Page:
"Planning today is noisy, combative, iterative and reliant on community involvement. Any initiative that does not build consensus -- that is not shaped by the give-and-take of the public review process -- will be an inferior plan and, deservedly, will be voted down and die."
The opposing visions of Jane Jacobs and Robert Moses towards city building resonate with many New Yorkers today.
It is certainly clear to me that Jane Jacobs is now the prevailing force. While no one person changed the physical landscape of New York as much as Robert Moses, Jane Jacobs’ legacy and her influence is much more deeply rooted and felt widely by urbanists, planners and elected officials.
That legacy embraces:
- the importance of the relationship of people and the public realm
- the appreciation of networks created by diverse uses
- understanding that blocks are the basic unit of the city
- the primacy of the street as the glue of neighborhood life
Moses may have gotten a lot done, built a great deal in the name of “the people”, but the truth is that he wanted little to do with the people who would live in the city he created. Their voices were dispensable, their homes were dispensable. And that is why he couldn’t conceive of the importance of neighborhoods.
Jacobs, on the other hand, knew that if you neglect neighborhoods, you do so at the city’s peril. People who no longer have faith in the future of the place in which they were brought up or where they are raising a family, will, if they can afford it, leave for a more predictable, safer place.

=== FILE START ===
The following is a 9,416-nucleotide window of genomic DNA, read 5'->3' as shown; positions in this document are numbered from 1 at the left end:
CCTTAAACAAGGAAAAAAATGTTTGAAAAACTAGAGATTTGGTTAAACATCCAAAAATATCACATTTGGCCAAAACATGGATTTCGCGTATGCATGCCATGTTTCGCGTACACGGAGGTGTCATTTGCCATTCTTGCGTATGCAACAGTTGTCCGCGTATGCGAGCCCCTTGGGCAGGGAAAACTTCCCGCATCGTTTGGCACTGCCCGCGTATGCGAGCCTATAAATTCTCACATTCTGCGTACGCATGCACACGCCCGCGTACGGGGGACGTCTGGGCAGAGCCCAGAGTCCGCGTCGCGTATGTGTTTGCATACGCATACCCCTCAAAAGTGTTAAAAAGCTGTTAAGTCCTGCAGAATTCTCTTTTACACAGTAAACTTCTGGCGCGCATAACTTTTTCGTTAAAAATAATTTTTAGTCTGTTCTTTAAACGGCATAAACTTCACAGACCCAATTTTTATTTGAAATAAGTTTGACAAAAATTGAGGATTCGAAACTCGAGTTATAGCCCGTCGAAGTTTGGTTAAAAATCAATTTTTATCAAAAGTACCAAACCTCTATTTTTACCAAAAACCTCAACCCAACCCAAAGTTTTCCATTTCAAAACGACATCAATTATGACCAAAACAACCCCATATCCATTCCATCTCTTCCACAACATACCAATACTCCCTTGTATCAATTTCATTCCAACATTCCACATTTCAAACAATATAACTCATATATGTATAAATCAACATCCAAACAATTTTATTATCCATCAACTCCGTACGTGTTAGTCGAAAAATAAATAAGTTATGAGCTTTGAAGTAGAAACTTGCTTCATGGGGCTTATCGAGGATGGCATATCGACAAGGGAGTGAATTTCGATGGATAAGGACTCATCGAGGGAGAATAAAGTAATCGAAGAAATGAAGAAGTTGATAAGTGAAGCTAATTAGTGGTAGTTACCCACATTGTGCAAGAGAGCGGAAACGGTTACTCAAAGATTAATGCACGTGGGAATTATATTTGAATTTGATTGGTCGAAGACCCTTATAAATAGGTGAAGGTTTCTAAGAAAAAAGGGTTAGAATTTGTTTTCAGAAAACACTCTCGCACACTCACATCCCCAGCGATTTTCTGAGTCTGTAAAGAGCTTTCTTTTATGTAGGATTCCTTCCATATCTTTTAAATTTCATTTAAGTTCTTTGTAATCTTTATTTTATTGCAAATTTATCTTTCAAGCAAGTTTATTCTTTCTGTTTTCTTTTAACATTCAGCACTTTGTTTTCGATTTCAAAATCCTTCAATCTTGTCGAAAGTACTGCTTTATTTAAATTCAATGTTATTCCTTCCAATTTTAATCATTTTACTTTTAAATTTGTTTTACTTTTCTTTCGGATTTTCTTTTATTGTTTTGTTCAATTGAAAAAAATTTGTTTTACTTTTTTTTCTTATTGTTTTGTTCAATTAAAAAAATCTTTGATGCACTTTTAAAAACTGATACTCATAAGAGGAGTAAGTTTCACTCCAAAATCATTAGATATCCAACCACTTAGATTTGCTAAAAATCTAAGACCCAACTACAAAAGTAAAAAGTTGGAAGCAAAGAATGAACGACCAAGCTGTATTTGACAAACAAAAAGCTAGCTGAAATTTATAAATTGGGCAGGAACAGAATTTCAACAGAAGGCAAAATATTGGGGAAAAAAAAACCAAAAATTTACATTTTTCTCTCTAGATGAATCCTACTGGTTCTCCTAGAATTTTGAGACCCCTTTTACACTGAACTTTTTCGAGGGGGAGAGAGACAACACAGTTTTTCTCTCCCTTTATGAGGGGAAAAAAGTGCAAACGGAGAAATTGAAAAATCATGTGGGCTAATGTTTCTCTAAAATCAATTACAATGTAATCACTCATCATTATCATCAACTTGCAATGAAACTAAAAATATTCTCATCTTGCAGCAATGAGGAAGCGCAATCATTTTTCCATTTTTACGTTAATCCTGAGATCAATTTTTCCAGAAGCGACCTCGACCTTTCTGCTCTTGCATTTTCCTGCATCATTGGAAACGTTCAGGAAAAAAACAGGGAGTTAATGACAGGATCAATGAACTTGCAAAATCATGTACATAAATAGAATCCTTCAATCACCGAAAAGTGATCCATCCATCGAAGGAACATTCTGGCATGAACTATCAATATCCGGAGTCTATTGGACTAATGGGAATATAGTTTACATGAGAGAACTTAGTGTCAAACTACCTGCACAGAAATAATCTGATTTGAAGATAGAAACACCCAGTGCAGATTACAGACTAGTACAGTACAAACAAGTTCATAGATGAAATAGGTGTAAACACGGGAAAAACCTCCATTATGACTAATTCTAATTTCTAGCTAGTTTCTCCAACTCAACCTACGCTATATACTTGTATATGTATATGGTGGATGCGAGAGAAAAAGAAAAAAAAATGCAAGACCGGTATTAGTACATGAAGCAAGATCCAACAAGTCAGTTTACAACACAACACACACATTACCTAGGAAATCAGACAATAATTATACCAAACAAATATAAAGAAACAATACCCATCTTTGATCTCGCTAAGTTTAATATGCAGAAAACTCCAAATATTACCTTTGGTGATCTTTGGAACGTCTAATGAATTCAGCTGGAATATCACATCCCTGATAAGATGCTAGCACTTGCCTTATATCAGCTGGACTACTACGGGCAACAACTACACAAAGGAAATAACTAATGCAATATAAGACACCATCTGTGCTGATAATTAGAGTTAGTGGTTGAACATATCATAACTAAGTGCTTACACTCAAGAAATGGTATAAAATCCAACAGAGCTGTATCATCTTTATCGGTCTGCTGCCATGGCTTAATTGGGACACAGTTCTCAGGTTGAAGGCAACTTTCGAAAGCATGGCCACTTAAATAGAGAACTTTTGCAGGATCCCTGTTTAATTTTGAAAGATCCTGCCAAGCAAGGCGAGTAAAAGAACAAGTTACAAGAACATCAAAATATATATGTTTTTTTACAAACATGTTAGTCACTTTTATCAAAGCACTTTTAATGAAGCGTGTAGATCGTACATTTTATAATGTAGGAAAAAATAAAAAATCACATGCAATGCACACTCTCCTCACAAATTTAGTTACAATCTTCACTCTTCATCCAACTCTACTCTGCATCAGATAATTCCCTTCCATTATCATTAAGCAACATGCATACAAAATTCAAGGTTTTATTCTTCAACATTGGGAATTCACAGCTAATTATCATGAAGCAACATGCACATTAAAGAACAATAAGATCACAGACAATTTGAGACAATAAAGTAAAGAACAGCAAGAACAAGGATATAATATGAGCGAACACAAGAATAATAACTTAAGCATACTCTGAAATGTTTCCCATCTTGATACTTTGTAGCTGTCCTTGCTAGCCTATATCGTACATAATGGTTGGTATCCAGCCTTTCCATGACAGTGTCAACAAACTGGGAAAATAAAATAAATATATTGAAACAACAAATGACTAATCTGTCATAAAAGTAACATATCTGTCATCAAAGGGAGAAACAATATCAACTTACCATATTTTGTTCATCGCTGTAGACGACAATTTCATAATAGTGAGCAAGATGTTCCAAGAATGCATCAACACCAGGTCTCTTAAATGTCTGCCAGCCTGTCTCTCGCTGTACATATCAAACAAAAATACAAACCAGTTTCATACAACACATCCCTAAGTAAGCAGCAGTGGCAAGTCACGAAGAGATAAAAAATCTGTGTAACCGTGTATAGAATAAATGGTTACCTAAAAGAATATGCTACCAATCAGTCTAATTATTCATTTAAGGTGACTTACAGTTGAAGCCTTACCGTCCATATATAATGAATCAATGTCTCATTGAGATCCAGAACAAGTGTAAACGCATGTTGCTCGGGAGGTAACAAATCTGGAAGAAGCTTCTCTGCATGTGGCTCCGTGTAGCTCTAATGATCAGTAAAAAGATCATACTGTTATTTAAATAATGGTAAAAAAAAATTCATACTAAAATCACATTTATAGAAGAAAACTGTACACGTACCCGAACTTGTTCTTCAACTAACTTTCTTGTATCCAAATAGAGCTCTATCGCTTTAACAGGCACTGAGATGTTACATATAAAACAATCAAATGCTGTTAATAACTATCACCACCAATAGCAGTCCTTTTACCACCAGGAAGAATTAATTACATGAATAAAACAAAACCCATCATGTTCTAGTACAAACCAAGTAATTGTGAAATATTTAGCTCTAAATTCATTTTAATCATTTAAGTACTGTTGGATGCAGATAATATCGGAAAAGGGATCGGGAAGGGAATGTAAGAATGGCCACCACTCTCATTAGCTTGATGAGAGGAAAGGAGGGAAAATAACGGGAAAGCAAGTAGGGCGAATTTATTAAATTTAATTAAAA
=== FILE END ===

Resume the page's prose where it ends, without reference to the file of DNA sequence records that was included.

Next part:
So understanding and appreciating the integral character of diverse neighborhoods has to be a primary requirement for any planning initiative. The goal of city planners, or how we are looking at the city’s challenges today, is no longer the broad brush, the bold strokes, the big plan.
Make no mistake about it, we have an enormous need to build thousands of units of affordable housing; we must create a broad spectrum of jobs for a rapidly expanding population; we need to reclaim and revitalize our waterfront; and we must lay the foundations to support the growth that is to come and that we welcome.
But it is just not acceptable, or wise, or even possible to undertake these challenges without espousing Jacobs principles of city diversity, of the rich detail of urban life, to build in a way that nourishes complexity.
by Amanda BurdenNovember 6, 2006